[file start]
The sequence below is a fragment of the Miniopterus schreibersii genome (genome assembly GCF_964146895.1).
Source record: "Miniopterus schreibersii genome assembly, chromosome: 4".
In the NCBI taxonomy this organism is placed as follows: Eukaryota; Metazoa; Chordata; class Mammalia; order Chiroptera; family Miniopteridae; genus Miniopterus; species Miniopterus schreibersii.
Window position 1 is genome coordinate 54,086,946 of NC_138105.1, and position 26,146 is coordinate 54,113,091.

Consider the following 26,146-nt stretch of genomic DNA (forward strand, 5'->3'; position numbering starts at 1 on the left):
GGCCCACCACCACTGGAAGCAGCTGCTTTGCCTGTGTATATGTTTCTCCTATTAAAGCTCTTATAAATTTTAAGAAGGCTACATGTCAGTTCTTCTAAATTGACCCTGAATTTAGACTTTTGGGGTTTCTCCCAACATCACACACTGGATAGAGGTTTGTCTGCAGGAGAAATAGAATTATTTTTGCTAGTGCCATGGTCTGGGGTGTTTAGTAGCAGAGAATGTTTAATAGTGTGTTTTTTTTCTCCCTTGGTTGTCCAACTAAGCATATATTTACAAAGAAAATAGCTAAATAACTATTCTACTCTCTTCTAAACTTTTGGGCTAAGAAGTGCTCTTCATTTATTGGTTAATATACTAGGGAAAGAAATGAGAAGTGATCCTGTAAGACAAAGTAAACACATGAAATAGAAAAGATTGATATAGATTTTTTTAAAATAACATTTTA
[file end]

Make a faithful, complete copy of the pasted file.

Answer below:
The sequence below is a fragment of the Miniopterus schreibersii genome (genome assembly GCF_964146895.1).
Source record: "Miniopterus schreibersii genome assembly, chromosome: 4".
In the NCBI taxonomy this organism is placed as follows: Eukaryota; Metazoa; Chordata; class Mammalia; order Chiroptera; family Miniopteridae; genus Miniopterus; species Miniopterus schreibersii.
Window position 1 is genome coordinate 54,086,946 of NC_138105.1, and position 26,146 is coordinate 54,113,091.

Consider the following 26,146-nt stretch of genomic DNA (forward strand, 5'->3'; position numbering starts at 1 on the left):
GGCCCACCACCACTGGAAGCAGCTGCTTTGCCTGTGTATATGTTTCTCCTATTAAAGCTCTTATAAATTTTAAGAAGGCTACATGTCAGTTCTTCTAAATTGACCCTGAATTTAGACTTTTGGGGTTTCTCCCAACATCACACACTGGATAGAGGTTTGTCTGCAGGAGAAATAGAATTATTTTTGCTAGTGCCATGGTCTGGGGTGTTTAGTAGCAGAGAATGTTTAATAGTGTGTTTTTTTTCTCCCTTGGTTGTCCAACTAAGCATATATTTACAAAGAAAATAGCTAAATAACTATTCTACTCTCTTCTAAACTTTTGGGCTAAGAAGTGCTCTTCATTTATTGGTTAATATACTAGGGAAAGAAATGAGAAGTGATCCTGTAAGACAAAGTAAACACATGAAATAGAAAAGATTGATATAGATTTTTTTAAAATAACATTTTA